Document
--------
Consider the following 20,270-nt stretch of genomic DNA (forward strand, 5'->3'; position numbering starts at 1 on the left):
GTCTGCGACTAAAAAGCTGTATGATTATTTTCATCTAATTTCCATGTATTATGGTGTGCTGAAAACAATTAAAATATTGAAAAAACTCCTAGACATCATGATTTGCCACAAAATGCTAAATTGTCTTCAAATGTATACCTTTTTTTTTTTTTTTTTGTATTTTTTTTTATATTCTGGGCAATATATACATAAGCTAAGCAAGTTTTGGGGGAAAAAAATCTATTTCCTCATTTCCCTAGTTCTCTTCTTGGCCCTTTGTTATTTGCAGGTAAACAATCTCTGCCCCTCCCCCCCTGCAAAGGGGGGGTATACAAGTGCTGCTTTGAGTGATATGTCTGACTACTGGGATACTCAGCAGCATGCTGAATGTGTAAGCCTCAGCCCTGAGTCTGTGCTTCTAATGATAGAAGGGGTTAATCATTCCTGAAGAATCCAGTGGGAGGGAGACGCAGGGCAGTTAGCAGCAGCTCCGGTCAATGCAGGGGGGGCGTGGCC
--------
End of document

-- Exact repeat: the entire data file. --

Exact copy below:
Consider the following 20,270-nt stretch of genomic DNA (forward strand, 5'->3'; position numbering starts at 1 on the left):
GTCTGCGACTAAAAAGCTGTATGATTATTTTCATCTAATTTCCATGTATTATGGTGTGCTGAAAACAATTAAAATATTGAAAAAACTCCTAGACATCATGATTTGCCACAAAATGCTAAATTGTCTTCAAATGTATACCTTTTTTTTTTTTTTTTTGTATTTTTTTTTATATTCTGGGCAATATATACATAAGCTAAGCAAGTTTTGGGGGAAAAAAATCTATTTCCTCATTTCCCTAGTTCTCTTCTTGGCCCTTTGTTATTTGCAGGTAAACAATCTCTGCCCCTCCCCCCCTGCAAAGGGGGGGTATACAAGTGCTGCTTTGAGTGATATGTCTGACTACTGGGATACTCAGCAGCATGCTGAATGTGTAAGCCTCAGCCCTGAGTCTGTGCTTCTAATGATAGAAGGGGTTAATCATTCCTGAAGAATCCAGTGGGAGGGAGACGCAGGGCAGTTAGCAGCAGCTCCGGTCAATGCAGGGGGGGCGTGGCC